Crooks came to Georgetown Middle School as a school counselor in 2009 after spending the previous two years as a counselor at Georgetown Elementary School. She is a member of Georgetown Middle’s Instructional Leadership Team and is the school’s AVID site team coordinator. One of her priorities during the past nine years has been taking GMS students on visits to college campuses. During that time, she has accompanied more than 350 students on visits to the University of Delaware, Delaware State University, Morgan State University, Delaware Technical & Community College, Rutgers University and the University of Maryland.
Crooks is co-chair of the Sussex County Inter-Agency Council for Children and Families and a middle school representative for the Delaware Goes to College Advisory Council. She also served as an adjunct professor at Wilmington University in 2015-2016.
This is the second consecutive year, and third overall, that an Indian River School District counselor has won the state award. Other state winners were Cheryl Carey in 2016 and Lisa Hunt in 2005. It is also the fourth consecutive year that an IRSD counselor has won either the elementary or middle school Counselor of the Year award. Other district winners were Carey (2016 and 2007), Jan Bomhardt (2015), Cathy Showell (2014), Dawn Brasure (2009) and Hunt (2005).
The Indian River School District is making budget reductions, from administrative positions down to performing arts.
The board of education has begun voting on budget cuts for the 2018 fiscal year. Although the official budget won’t be approved until June, they’ve begun planning.
On Wednesday, April 5, Dagsboro resident Matthew Burton admitted to having committed the rape and murder of Nicole Bennett nearly five years ago.
As reported by the Cape Gazette newspaper, Delaware Superior Court Judge E. Scott Bradley asked Burton if he raped and murdered Bennett.
“Yes,” replied Burton.
Burton, who was 28 at the time of the murder, is now 33. Last week, he pled guilty to second-degree murder, being sentenced to 40 years, suspended after 15 years, and second-degree rape, for which he was sentenced to 25 years, also suspended after 15.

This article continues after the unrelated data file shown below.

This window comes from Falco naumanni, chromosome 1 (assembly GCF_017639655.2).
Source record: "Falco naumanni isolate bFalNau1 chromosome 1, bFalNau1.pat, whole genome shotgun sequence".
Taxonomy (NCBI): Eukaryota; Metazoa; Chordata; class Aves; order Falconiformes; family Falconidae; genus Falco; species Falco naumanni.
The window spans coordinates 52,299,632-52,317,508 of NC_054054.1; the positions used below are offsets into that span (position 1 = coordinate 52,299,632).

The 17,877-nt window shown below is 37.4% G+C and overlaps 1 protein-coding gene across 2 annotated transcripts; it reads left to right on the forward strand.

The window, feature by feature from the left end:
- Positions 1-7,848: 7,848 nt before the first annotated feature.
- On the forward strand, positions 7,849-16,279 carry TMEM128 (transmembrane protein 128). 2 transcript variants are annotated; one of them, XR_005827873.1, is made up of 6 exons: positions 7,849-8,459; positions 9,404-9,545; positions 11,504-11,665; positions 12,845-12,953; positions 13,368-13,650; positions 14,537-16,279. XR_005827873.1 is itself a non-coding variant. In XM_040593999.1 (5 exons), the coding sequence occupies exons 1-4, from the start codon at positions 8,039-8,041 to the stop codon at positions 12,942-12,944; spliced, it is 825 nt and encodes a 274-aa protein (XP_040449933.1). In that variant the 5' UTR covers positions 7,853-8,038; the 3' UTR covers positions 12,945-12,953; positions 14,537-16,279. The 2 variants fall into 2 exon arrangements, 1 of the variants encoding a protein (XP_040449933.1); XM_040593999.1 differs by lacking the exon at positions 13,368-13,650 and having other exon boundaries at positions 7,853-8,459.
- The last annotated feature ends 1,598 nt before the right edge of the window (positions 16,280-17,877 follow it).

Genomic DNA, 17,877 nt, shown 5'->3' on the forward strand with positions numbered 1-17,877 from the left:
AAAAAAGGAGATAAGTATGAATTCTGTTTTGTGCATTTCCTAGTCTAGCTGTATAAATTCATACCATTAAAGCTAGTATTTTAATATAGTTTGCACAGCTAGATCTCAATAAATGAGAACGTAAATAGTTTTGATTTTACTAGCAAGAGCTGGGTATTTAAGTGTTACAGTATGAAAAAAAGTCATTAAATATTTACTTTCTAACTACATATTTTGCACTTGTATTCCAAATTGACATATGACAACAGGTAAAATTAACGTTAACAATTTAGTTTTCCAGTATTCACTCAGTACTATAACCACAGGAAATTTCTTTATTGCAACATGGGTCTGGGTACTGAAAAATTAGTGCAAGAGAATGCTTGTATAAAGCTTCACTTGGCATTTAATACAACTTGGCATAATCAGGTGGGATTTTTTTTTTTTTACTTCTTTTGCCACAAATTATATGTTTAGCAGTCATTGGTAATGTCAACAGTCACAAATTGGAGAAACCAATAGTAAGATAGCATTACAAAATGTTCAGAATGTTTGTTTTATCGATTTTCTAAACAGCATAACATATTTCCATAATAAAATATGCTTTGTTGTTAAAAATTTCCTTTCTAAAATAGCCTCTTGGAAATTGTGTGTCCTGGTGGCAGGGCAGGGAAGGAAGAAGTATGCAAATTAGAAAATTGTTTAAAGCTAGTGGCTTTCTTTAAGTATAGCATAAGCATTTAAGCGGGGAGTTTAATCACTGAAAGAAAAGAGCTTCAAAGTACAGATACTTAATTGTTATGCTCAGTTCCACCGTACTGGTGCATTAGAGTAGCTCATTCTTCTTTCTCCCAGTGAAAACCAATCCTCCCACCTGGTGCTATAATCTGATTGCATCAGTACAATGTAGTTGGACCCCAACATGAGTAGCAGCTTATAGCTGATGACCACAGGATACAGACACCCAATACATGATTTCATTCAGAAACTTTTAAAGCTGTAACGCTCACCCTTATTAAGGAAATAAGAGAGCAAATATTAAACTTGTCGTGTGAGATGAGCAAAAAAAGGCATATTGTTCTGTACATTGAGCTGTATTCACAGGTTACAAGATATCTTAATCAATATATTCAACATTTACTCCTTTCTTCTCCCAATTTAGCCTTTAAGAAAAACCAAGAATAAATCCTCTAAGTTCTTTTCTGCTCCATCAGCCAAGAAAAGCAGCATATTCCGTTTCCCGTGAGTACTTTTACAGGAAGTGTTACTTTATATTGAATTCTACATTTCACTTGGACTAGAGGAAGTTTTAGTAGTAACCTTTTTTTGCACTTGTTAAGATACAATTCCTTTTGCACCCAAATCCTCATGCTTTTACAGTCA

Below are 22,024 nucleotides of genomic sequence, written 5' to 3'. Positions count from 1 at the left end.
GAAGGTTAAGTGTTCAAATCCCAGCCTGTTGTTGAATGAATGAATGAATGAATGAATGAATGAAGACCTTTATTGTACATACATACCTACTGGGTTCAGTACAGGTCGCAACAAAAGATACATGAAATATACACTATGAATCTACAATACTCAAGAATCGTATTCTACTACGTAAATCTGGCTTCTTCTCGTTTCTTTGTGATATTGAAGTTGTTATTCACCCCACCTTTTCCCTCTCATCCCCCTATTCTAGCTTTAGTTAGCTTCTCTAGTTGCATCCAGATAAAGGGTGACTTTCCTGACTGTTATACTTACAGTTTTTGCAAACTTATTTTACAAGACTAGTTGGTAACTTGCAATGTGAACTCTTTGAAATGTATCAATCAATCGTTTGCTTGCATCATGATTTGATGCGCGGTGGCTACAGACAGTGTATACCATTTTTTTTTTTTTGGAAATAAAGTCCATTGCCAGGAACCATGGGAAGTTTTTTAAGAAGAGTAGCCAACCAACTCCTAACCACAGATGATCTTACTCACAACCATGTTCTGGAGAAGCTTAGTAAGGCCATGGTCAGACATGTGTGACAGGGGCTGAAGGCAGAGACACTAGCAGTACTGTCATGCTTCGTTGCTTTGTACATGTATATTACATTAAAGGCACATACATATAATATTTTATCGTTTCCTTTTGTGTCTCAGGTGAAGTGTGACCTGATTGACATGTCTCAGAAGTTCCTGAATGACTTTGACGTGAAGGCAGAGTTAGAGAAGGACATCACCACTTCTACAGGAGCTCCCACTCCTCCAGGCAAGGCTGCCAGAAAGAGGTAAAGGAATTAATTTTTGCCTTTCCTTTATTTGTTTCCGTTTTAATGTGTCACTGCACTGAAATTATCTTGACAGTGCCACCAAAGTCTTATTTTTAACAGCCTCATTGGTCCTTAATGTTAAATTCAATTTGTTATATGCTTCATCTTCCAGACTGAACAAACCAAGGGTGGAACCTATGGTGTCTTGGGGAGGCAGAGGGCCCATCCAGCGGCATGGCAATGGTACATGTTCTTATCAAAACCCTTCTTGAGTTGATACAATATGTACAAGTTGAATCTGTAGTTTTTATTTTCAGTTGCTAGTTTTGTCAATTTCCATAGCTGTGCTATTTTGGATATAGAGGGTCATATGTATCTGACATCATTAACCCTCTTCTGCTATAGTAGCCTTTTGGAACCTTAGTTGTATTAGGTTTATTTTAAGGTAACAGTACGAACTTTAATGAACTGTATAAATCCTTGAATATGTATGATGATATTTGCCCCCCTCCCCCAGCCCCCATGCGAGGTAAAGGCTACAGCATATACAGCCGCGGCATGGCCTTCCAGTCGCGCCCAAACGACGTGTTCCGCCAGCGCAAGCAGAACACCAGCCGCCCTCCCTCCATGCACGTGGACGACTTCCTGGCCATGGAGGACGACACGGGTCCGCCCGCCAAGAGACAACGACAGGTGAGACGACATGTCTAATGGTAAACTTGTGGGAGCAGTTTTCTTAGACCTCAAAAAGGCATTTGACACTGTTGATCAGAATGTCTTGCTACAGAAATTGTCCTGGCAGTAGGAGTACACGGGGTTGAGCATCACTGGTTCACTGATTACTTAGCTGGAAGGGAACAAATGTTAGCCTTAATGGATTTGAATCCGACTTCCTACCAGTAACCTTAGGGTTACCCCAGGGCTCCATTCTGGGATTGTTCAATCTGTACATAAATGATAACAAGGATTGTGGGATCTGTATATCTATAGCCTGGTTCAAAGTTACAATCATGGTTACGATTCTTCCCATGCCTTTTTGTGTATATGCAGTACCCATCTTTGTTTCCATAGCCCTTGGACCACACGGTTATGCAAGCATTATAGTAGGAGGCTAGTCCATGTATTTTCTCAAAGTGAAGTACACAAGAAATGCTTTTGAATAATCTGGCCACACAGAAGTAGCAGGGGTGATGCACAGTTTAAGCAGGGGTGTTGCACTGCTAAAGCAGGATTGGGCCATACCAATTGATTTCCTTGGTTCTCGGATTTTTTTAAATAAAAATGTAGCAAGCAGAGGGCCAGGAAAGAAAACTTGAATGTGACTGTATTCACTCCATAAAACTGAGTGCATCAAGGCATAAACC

As a result, Burton will serve a total of 30 years in a Level 5 prison facility, with credit for time served, after which he will serve 20 years on probation.
A forgotten underground fuel tank in Selbyville was discovered to be leaking gasoline, officials reported this week.
The residents of Ocean View will not have a town tax increase this year, after the town council unanimously approved its 2018-fiscal-year budget at its Tuesday meeting with no tax increase involved.
The budget approval came following a final budget workshop last Thursday, April 6, at which the council reviewed its fifth budget draft for the year.
It’s about a 2-mile walk from Mariner’s Bethel United Methodist Church in Ocean View to the Bethany Beach boardwalk, but on Friday, April 14, a trek from one to the other represents a faith tradition more than 2,000 years old.
Theodore Roosevelt once said, “The more you know about the past, the better prepared you are for the future.” And for the Ocean View Historical Society, the preservation of history is important when looking to the future.
No, those won’t be the Northern Lights people will see in the heavens above Millsboro on Saturday, July 1. They will be fireworks.
The Greater Millsboro Chamber of Commerce will be hosting Millsboro Stars & Stripes, a patriotic celebration of all things Independence Day, and everyone is invited.
Nicole Bennett was a 35-year-old Millsboro woman who worked at Bay Shore Babies and SPLASH in Gumboro during the summer of 2012. She had a husband and three daughters, their ages ranging from 11 years to 15 months old. She was living a life that many in this community happily live — work, family, church.
It was like the beginning of a zombie movie — only with a lot more smiles and dramtically less body decay.
Responders getting social organization
Editor’s note: The following letter was addressed to active and retired emergency-services workers and was sent to the Coastal Point for publication.
Art and religion come to life in the “Living Last Supper,” the story of Jesus Christ’s disciples, which will be presented April 12 and 13 by Millville United Methodist Church.
The one-hour performance begins with Jesus revealing that one of his disciples will betray him. The men are startled into the pose of Leonardo da Vinci’s 1498 painting “The Last Supper.”
One by one, each of the apostles tells his story, about life beforehand and how Jesus personally impacted them. Audiences will hear their regrets and the moments that moved them.
“It explains to the people what the people went through when they met Jesus, … plus after he was crucified,” said Joe Skinner, who plays Phillip.
“It humanizes the character we’re playing. It brings them to life,” said Rich Spina, who plays Andrew.
Once, a Missouri man walked into South Bethany Town Hall, utterly lost. He had driven around for two hours, looking for the ocean. The staff were politely baffled. Finally, they asked if he had driven over the Indian River Inlet Bridge.
“Yes,” he said.
“Well, that was the ocean,” Town Clerk Dee Burbage replied.
For 33 years, Burbage has been the welcoming face at South Bethany Town Hall. On April 4, Deloris “Dee” Burbage retired from her position as town clerk.
Regardless of silly questions and sometimes cranky residents, Burbage has served the public for the past 33 years.